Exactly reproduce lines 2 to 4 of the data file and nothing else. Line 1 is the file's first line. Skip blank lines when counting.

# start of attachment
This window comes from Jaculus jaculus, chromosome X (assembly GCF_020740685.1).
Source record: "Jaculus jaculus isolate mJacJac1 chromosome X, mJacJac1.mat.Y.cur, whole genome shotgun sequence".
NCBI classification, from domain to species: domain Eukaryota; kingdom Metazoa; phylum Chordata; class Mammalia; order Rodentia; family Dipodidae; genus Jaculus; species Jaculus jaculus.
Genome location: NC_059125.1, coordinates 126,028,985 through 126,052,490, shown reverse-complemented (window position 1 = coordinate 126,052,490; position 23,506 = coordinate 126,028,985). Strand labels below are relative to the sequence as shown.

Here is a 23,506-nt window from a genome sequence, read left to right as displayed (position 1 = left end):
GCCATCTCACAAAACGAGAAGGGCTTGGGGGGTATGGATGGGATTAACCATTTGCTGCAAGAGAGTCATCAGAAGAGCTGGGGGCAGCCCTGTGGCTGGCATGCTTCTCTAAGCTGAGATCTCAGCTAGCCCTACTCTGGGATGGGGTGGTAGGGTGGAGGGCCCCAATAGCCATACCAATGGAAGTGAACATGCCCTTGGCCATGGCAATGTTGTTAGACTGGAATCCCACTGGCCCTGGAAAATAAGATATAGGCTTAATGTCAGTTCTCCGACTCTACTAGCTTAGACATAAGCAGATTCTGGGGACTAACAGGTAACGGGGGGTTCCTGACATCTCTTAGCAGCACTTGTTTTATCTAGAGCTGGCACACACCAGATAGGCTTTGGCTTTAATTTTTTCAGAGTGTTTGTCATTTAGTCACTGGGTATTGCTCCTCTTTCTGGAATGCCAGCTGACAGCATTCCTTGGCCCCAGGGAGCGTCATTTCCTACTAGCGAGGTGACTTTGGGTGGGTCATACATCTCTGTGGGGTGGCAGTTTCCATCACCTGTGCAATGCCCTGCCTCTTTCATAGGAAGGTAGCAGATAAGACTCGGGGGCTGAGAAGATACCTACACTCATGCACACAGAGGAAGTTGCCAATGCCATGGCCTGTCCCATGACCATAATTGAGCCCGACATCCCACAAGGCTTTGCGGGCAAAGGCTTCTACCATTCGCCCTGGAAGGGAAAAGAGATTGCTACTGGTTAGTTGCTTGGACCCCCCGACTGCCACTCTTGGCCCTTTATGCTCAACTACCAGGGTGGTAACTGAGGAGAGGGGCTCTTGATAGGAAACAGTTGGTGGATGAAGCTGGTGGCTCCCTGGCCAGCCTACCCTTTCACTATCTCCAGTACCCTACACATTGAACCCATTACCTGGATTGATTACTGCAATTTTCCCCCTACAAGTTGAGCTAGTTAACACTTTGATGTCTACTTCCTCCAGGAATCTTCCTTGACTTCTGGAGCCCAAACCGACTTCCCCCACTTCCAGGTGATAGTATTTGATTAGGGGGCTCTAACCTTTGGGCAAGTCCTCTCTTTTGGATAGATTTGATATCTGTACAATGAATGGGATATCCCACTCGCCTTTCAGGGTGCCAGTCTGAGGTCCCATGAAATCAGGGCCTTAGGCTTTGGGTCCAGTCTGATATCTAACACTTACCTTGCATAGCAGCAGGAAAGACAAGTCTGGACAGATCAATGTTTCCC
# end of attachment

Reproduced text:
Source record: "Jaculus jaculus isolate mJacJac1 chromosome X, mJacJac1.mat.Y.cur, whole genome shotgun sequence".
NCBI classification, from domain to species: domain Eukaryota; kingdom Metazoa; phylum Chordata; class Mammalia; order Rodentia; family Dipodidae; genus Jaculus; species Jaculus jaculus.
Genome location: NC_059125.1, coordinates 126,028,985 through 126,052,490, shown reverse-complemented (window position 1 = coordinate 126,052,490; position 23,506 = coordinate 126,028,985). Strand labels below are relative to the sequence as shown.